Headache and Psychiatric Comorbidity

November 1, 2004

Migraine affects approximately 12% of the population, and a high percentage of these patients have comorbid psychiatric disorders. Knowing more about the interaction between headache and psychiatric factors can assist in evaluating and treating these patients.

It is clear that comorbid factors are significant in the development and maintenance of headaches (Lipton and Silberstein, 1994). Originally coined by Feinstein (1970), the term comorbidity is used to refer to the greater than coincidental association of two conditions in the same individual. When the relationship between two disorders may be the result of pure chance, this is not considered to be comorbidity. It can be hypothesized that psychiatric factors and headaches may interact in three general ways: 1) etiologic, which would be extremely rare; 2) psychophysiologic or biobehavioral--in this case there is a real physiologic disorder that can be influenced by psychological factors (which is true of virtually any medical disorder); and 3) environmental or genetic risk factors that produce a brain state giving rise to both conditions (i.e., there may be some common biology underlying both conditions) (Puca, 2000; Sheftell and Atlas, in press). This last mechanism seems to be the most likely one underlying comorbidity of chronic headache and other medical disorders. Many have oversimplified the relationship between pain and psychiatric comorbidity, for example, viewing chronic pain as the cause of comorbid depression or pain itself as a form of somatic depression. However, the relationship is probably more complex and based upon common biologic mechanisms.

In this article, we will briefly look at psychiatric issues in migraine and chronic daily headache. Sufferers have daily or near daily headaches (>15 per month for more than four hours a day) not caused by other disorders. The most frequent subtype of this is transformed migraine, which is considered to be a complication of migraine. Patients with migraine and chronic daily headache seem to present multiple comorbid states (Puca, 2000; Sheftell and Atlas, 2002), which might suggest that these patients have a circular vulnerability between psychological conditions and chronic somatic pathologies. This vulnerability derives from both genetic and environmental factors and probably involves some neurotransmitter dysfunction pattern that produces the clinical variability.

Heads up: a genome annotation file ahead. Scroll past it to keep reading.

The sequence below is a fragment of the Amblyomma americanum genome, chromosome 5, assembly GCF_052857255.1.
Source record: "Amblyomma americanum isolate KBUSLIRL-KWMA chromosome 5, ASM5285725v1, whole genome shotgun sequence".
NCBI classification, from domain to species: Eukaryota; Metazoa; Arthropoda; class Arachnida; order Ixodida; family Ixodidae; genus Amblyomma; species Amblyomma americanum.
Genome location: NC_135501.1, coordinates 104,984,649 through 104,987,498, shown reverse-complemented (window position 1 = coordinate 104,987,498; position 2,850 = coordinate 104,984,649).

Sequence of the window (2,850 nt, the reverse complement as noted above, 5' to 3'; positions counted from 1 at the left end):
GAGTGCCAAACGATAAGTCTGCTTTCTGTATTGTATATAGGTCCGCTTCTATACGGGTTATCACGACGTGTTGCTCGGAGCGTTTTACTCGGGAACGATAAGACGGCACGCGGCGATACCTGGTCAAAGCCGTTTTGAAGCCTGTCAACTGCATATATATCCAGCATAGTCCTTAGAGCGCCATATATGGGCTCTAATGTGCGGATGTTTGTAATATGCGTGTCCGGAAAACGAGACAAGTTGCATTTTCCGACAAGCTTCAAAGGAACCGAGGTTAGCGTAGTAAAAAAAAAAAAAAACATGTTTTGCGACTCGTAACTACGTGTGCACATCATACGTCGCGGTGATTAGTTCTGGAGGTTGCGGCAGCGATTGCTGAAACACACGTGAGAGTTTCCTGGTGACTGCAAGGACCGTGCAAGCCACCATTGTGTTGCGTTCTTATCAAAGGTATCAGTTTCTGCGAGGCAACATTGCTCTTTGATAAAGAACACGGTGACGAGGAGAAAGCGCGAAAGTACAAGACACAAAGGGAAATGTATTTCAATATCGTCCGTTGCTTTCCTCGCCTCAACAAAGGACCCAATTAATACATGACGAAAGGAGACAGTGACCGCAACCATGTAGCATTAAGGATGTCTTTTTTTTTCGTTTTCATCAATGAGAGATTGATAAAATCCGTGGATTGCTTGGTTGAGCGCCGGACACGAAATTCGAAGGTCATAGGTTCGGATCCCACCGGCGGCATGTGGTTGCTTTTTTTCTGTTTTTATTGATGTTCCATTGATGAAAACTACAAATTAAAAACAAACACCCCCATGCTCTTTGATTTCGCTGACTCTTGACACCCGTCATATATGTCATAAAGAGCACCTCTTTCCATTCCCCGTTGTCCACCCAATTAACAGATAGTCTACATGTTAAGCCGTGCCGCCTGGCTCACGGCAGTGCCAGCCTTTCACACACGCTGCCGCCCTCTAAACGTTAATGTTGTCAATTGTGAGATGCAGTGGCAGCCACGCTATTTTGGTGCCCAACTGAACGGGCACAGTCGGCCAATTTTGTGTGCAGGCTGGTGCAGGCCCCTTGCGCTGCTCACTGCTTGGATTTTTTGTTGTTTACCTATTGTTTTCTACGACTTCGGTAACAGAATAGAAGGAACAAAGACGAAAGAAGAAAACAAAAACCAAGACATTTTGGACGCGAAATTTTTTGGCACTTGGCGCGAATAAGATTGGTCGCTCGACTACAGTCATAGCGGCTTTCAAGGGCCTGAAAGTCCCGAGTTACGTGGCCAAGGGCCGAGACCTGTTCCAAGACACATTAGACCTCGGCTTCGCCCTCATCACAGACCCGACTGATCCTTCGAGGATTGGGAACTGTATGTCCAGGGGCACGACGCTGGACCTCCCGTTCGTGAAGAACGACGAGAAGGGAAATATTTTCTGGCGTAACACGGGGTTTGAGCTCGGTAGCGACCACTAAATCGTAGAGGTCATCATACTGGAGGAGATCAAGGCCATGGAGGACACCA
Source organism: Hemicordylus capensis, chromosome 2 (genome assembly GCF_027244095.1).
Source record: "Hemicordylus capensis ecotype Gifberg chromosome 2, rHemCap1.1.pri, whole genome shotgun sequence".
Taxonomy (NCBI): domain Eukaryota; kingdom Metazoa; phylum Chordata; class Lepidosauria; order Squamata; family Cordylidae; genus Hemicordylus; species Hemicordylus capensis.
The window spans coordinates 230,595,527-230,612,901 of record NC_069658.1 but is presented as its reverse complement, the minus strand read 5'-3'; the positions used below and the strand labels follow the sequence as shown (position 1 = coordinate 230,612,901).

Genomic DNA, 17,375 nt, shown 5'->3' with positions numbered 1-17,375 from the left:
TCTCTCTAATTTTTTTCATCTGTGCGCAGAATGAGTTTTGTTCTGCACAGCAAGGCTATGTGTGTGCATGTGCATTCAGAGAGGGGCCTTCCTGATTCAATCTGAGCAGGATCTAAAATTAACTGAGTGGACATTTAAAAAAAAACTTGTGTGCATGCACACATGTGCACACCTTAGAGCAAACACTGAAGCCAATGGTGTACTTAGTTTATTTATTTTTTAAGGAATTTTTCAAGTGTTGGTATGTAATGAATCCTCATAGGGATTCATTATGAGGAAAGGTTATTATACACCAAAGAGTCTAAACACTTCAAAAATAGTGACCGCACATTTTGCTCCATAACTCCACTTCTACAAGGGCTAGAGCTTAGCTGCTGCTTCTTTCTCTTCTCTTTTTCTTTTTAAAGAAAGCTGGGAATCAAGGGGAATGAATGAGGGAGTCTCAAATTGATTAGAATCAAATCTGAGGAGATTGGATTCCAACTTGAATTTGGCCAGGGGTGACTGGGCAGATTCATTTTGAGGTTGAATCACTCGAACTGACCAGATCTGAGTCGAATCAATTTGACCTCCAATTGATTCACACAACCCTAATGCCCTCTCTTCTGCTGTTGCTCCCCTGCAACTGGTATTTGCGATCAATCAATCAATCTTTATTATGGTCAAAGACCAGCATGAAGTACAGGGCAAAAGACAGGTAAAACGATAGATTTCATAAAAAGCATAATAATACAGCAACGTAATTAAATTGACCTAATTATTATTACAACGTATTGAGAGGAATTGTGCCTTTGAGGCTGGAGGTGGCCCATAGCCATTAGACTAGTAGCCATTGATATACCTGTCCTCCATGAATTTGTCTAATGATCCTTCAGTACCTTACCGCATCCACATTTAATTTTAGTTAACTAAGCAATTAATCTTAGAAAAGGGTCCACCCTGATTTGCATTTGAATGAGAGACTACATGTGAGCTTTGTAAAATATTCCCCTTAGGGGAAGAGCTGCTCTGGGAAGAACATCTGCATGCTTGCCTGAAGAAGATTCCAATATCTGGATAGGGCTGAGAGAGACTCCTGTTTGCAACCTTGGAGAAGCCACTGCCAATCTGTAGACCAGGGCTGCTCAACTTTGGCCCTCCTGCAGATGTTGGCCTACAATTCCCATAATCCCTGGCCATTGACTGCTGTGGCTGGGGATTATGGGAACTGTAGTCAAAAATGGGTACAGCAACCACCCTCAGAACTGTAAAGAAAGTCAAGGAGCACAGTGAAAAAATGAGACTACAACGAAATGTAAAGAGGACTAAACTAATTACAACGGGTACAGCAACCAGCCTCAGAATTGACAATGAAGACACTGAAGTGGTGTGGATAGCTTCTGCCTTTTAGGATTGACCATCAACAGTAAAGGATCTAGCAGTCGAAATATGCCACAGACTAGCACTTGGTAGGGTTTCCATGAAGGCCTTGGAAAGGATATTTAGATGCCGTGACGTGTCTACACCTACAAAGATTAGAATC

Clinical Characteristics

Migraine is a common, chronic neurological disorder that affects 12% or more of the adult population in Western countries (Scher et al., 1999). It is a heterogeneous condition that results in a spectrum of disability within and among different subjects (Stewart et al., 1994). The disability of migraine can be severe and a considerable burden to the sufferer and to society. Despite significant disability, migraine is an under-recognized, under-diagnosed and under-treated condition (Stewart et al., 1994). Migraine results from altered neurochemical, electric and vascular changes in the nervous system (Goadsby, 2001; Lipton and Stewart, 1997), and although headache is the most common feature, migraine comprises more than just headache. The clinical manifestations of migraine are variable, across a broad spectrum of presentations (Moskowitz, 1990). See Figure 1 for migraine diagnostic criteria.